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Recent Survey Shows Conditional Support for Soda Tax in California

by Blake Bunch, published

soda tax

A recent survey, conducted by the Field Poll, shows that a majority of California voters would support a sugary soda tax, but only if the revenue was distributed to nutrition and fitness programs in school. Tweet the news: Tweet

This is not a new issue by any means. In New York City, Mayor Michael Bloomberg banned restaurants and retailers from selling any sodas in servings over sixteen ounces. Though this ban does not exist in California, the Field Poll exposed this issue relevant to the entire country.

Senior vice president of California Endowment, Dr. Anthony Iton, said of the survey:

"The public is still not there on a general soda tax, but when you earmark it, when you say the proceeds will go to things like trying to improve the food environment or enhance recreational activities, then large majorities across the board are supportive of that policy."

California Endowment is a private health foundation that funded the Field Poll survey. Out of 1,184 registered California voters, the survey found that, overall, Californians supported promoting health through education programs, keeping parks open later, as well as having community gardens and more farmers' markets. When it came to an actual soda tax, however, these voters were quite hesitant.

Sugar Support

According to the survey, two out of three Californians would vote for a soda tax if it was used to improve student health and nutrition. Though only forty-eight percent supported a tax on sugar-sweetened beverages initially, the number jumped to sixty-eight percent when the proposed tax revenue went to fund nutrition and exercise programs in schools. Tweet stat: Tweet

Different types of sugary drinks have varying risks of weight-related issues, according to the poll. Seventy-five percent see a definite link between regular intake of popular sodas and a higher risk of obesity. This drops to forty-two percent when asked about energy drinks like Monster and Red Bull. Only twenty-six percent see a direct link between obesity and sweetened sports drinks like Gatorade and Powerade. Tweet stat: Tweet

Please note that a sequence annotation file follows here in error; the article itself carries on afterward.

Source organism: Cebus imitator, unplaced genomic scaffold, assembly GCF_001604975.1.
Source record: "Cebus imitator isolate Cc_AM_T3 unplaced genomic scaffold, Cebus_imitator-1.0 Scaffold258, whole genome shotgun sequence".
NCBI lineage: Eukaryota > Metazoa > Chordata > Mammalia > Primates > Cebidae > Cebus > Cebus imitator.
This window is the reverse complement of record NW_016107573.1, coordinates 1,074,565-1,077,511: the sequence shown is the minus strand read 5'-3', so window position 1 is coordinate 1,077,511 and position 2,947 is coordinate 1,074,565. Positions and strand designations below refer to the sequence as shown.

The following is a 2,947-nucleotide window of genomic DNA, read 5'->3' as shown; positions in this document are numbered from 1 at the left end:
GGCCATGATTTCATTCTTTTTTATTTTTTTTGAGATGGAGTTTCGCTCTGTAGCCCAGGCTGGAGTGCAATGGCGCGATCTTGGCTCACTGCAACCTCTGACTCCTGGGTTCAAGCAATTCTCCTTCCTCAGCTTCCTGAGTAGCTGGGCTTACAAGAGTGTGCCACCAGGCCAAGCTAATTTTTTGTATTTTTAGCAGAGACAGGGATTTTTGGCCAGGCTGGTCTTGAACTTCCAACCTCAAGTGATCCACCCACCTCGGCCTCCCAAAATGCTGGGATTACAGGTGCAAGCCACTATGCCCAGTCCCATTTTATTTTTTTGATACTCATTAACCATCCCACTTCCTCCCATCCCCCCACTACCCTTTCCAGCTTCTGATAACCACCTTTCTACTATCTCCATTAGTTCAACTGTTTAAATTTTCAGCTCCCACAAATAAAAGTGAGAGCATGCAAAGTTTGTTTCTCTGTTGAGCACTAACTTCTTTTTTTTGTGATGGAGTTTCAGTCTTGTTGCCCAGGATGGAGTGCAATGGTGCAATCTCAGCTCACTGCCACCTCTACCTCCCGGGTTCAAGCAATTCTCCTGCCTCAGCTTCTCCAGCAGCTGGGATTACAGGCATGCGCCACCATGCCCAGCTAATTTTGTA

When not posed with specific tax consequences, the poll shows overwhelming support for expansion of more health programs in schools:

  • 83 percent would like to see physical education programs better funded, and 82% would keep schools’ playgrounds and fields open later and on weekends.
  • Three out of four would vote for more farmer-friendly policies to sell produce build community gardens in low-income areas.
  • 84 percent think hospitals should educate new mothers on the ways breastfeeding can help prevent obesity.
  • 53 percent argue that childhood obesity is not talked about enough in their community.

The poll’s results distinguished between six separate regions of California and found that participants in low income areas were most supportive of health initiatives, including public farmers' markets and accessible athletic facilities. These are often families who rely on state-subsidized lunches and physical education classes to supplement their children’s health.

“Support for these efforts is even greater in communities that carry the greatest burden of illness and costs from obesity-related conditions,” said Dr. Robert Ross, President and CEO of The California Endowment. “As a state we need to support creative approaches to fighting obesity in California.” Tweet quote: Tweet

Though not a brand new issue, it seems that public opinion highly favors a tax on sugary drinks. A harmless comfort to some, the direct link between sodas and obesity is extremely palpable.

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